Rush

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rush

Chris Hemsworth throws down the hammer on the race track as Hunt. James Hunt.

I remember a time when Grand Theft Auto wasn’t a popular video game, but the debut movie directed by Ron Howard from Happy Days. I also think of him in relation to hot rods when he acted in the movie American Graffiti and he says, “Eat my dust” before peeling out. Most probably forgot his movie from a few years ago called The Dilemma. Vince Vaughn and Kevin James make ‘60s muscle cars that are electric, but still sound loud.

So it’s nice to see that Howard, who likes to make films about real people and events, tackles the 1976 rivalry between Formula 1 race drivers Niki Lauda (Daniel Bruhl, The Bourne Ultimatum) and James Hunt (Chris Hemsworth, Thor). They not only look a lot like the racers, their performances are solid.

I brought my friend Joe Harding who races cars, and had met Hunt a handful of times. He told me lots of stories that were captured perfectly in the film.

Screenwriter Peter Morgan (The Queen, Frost/Nixon) had been trying to sell his script before Howard jumped on board.

Harding told me he didn’t believe there was as much rivalry between the two racers earlier in their careers, and I’ve found other statements along those same lines. One of my knocks on Howard is that he fictionalizes real stories. He’s done it in all his pictures. I’m also guessing the scene where Hunt beats up a reporter was fabricated, as I couldn’t find anything written about that incident. You’ll give that a pass, as the scene is a lot of fun. Who wouldn’t want to slug an obnoxious reporter?

I also doubt another incident ever occurred, although it was cute. It’s a little twist on the Clark Gable scene in It Happened One Night. Lara’s car breaks down, after Lauda tried warning her it had a number of mechanical problems. They tried to hitch a ride, and the following 10 minutes were fun.

Sitting next to Harding was a blast, because he’d sometimes educate me on things in the movie. For instance, when Lauda shows his mechanics how to make the car faster, he tells somebody on the track that it will be two seconds faster. Harding leaned in and told me that’s a world of difference in a race. He also said, “I’ve never seen a racing movie that really captured the speed these cars go the way this film did.”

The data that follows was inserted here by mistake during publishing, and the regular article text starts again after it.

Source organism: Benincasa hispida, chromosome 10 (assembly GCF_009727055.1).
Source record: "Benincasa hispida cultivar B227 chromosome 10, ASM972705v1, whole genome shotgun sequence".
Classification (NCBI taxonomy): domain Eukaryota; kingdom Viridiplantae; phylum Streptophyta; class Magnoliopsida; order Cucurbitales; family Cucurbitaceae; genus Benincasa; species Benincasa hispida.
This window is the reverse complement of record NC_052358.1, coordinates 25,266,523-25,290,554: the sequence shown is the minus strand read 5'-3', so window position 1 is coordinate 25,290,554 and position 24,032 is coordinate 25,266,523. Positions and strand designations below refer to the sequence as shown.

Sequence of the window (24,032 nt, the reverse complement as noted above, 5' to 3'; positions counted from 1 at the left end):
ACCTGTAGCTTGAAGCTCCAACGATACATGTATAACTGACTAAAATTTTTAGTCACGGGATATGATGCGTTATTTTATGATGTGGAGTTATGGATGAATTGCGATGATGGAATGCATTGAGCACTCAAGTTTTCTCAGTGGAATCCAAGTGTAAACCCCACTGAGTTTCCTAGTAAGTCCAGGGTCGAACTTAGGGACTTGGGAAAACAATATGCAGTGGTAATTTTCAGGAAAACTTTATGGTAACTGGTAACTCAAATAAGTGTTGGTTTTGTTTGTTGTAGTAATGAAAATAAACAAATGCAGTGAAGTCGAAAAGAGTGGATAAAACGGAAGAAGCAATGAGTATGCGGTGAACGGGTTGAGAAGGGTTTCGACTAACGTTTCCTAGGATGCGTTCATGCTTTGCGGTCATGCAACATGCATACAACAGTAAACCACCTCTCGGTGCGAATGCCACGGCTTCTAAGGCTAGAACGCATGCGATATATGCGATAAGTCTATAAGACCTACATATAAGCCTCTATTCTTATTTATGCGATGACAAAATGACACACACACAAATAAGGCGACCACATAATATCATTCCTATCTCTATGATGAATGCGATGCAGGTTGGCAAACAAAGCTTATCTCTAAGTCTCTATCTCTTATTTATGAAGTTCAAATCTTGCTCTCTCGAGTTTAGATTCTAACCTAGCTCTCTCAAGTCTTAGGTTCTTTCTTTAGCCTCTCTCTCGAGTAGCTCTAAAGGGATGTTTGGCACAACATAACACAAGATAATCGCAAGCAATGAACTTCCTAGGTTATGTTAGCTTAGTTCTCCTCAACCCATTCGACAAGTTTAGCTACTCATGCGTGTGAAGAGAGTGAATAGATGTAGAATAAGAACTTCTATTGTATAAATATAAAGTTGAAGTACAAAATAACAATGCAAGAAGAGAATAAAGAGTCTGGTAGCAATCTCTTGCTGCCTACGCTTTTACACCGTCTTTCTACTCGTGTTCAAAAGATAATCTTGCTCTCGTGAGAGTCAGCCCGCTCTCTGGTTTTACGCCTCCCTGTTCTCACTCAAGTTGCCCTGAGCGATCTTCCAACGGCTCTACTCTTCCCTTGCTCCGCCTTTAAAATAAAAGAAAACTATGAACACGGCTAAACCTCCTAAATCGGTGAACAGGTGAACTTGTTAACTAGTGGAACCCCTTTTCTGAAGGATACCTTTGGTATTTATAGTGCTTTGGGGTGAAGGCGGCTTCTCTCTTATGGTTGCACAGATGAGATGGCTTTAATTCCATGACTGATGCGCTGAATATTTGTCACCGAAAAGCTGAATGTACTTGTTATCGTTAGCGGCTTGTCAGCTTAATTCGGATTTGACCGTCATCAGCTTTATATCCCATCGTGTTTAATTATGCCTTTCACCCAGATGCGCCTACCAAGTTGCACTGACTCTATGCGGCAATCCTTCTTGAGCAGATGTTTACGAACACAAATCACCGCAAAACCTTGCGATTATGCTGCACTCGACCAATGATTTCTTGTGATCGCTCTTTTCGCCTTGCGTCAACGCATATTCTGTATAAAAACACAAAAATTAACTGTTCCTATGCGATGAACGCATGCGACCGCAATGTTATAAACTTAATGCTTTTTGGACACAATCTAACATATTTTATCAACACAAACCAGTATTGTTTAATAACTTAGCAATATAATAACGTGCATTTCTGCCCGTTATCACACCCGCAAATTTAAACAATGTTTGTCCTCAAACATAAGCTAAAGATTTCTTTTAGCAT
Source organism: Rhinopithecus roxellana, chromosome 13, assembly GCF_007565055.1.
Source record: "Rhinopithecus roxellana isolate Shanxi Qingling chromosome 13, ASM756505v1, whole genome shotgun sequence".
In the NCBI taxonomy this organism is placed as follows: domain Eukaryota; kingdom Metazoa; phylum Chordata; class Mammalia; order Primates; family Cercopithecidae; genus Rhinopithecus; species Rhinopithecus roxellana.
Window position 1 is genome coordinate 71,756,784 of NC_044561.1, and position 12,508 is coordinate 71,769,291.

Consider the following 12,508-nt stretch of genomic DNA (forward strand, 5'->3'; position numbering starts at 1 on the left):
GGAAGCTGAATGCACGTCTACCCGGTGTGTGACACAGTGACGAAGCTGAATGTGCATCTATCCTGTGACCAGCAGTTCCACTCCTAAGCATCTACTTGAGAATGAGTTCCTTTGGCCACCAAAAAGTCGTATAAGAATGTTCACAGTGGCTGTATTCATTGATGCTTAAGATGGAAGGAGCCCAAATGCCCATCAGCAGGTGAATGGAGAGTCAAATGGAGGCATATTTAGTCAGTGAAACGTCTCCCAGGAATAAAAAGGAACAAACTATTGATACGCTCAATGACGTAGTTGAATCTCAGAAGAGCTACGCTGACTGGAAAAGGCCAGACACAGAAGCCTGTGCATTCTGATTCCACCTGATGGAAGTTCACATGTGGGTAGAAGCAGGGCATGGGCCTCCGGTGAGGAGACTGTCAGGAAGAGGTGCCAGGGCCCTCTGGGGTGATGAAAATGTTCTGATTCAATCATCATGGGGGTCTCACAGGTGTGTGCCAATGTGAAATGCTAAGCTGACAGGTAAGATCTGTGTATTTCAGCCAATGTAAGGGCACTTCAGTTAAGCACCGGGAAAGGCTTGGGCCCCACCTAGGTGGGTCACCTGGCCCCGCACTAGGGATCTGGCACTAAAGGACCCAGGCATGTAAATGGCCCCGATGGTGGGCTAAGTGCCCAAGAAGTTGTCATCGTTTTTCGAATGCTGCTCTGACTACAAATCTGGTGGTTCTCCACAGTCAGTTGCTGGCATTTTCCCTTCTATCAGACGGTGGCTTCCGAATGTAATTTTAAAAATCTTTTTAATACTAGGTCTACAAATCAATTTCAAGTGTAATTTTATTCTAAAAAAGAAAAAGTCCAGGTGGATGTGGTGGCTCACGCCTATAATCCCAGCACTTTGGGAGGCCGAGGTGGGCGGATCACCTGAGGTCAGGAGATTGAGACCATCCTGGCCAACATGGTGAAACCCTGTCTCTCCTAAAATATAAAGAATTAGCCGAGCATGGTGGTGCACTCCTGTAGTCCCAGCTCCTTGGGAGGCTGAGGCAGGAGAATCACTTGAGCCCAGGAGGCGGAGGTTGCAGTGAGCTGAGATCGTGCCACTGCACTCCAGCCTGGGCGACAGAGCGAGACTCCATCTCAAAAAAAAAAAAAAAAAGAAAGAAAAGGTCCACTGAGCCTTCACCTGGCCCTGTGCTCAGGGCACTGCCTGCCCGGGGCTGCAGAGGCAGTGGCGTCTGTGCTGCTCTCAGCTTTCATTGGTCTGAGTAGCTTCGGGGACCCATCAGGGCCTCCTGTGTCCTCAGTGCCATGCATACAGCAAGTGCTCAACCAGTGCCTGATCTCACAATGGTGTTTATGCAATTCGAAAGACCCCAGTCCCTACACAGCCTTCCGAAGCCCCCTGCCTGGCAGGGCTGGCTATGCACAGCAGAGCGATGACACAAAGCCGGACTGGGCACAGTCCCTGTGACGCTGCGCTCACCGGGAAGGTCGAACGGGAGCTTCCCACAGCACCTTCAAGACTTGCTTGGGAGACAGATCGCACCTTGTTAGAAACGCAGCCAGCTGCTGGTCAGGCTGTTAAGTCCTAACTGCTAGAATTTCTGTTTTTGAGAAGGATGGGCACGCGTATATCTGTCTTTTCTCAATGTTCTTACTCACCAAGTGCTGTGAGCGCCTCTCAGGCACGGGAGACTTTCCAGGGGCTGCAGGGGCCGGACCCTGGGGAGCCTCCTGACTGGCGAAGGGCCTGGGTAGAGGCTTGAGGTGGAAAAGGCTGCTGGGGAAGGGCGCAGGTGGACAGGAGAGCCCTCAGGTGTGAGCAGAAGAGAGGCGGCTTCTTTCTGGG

It was a great point, because in real races you can see cameras in the cars. It’s a great view, but when other cars are going the same speed, it’s not the same as the way cinematographer Anthony Dod Mantle captured the action here. You get the sights and sounds of what it must be like on the track. There was one point when the cars started up, and we get the view from behind them. I felt a rumbling in my stomach and a tad nervous.

The women in the movie (Olivia Wilde and Alexandra Maria Lara) aren’t given much to do. One is a model that grows tired of Hunt’s behavior, and the other is quietly supportive of Lauda. And speaking of women, I’m not sure why every woman Hunt came into contact with we had to see him seducing. It could be a stewardess on a plane, they’d be off to the bathroom. A waitress, secretary, groupies…it got old quick. We get the point. He was a womanizer.

When an animated movie comes out, I’m always asked if the adults will enjoy it, too. I’m guessing with this, couples are going to wonder if they’ll both enjoy it. Well, I know very little about racing and the subject doesn’t interest me much. Yet I enjoyed the documentary Senna a few years ago (about a Brazilian Formula One driver), and I had fun with this. Since it’s an interesting character study about two very different people, it’s interesting to see who people will root for. I found Lauda, although socially inept and a bit cold, to be more likable. There’s something about a guy that would rather spend all night working with his mechanics instead of all night with women, that makes me want him to win. It’s surprising that Howard didn’t script the movie to give us a villain to dislike, although Lauda was involved in the writing of the script. That’s probably why it never went in that direction.

The racing scenes were exhilarating, the trash talking at the press conferences was funny, and the Thin Lizzy, Mud, Slade, Dave Edmunds, and Spencer Davis Group songs added to the ‘70s vibe. The score provided by Hans Zimmer evoked just the right emotions, too.

The movie could be a bit formulaic at times – whether it’s the edits on the race track or the melodrama at home. So what. That’s what movies do.

Now, if somebody can just explain to me why the film Lee Daniels’ The Butler had to put the “Lee Daniels’” in front of the title. The filmmaker said it was because there was another movie called The Butler in 1916. Yet I remember working at a radio station when we premiered a Jason Patric/Jennifer Jason Leigh movie called Rush in 1991. So why was Ron Howard allowed to use the same title? That being said, I don’t even particularly like the title “Rush” for this. Not once did a character talk about the adrenaline rush of the sports. Perhaps a better title would’ve been “Rivalry.”

I gave the 1991 movie Rush only 2 stars out of 5.

I give Rush the talk radio broadcaster, 0 stars out of 5.

Rush the band, gets 3 stars out of 5.

This Rush gets 4 out of 5, and I predict it will be nominated for a Best Picture Oscar.